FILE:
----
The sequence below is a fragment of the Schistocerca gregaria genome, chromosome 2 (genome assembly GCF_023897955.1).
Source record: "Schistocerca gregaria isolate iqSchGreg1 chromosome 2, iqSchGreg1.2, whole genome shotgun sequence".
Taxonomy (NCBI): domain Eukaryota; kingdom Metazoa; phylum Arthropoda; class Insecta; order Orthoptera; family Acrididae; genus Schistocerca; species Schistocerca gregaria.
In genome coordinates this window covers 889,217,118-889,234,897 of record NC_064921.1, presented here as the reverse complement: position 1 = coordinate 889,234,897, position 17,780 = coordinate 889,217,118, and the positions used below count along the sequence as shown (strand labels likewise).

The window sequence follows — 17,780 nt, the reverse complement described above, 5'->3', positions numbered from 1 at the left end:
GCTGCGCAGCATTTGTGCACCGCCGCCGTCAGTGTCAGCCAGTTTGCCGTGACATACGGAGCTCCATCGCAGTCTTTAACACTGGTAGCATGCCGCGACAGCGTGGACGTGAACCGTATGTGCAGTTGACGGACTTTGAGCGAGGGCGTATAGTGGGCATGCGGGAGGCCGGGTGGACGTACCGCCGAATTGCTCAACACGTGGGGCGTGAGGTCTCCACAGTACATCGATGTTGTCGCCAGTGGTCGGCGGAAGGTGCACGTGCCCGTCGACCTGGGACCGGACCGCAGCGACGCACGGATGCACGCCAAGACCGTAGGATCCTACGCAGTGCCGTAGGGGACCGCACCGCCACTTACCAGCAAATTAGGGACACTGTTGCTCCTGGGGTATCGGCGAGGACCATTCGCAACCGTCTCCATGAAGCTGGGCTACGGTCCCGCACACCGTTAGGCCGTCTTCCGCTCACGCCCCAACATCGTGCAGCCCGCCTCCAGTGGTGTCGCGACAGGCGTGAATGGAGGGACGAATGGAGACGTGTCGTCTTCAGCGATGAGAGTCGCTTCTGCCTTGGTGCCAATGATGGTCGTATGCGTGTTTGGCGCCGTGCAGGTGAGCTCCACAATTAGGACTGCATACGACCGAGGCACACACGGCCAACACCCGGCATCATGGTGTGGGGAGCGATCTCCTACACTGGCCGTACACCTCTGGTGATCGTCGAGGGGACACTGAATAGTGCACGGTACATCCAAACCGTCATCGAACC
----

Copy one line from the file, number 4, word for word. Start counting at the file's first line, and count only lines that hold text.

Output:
In genome coordinates this window covers 889,217,118-889,234,897 of record NC_064921.1, presented here as the reverse complement: position 1 = coordinate 889,234,897, position 17,780 = coordinate 889,217,118, and the positions used below count along the sequence as shown (strand labels likewise).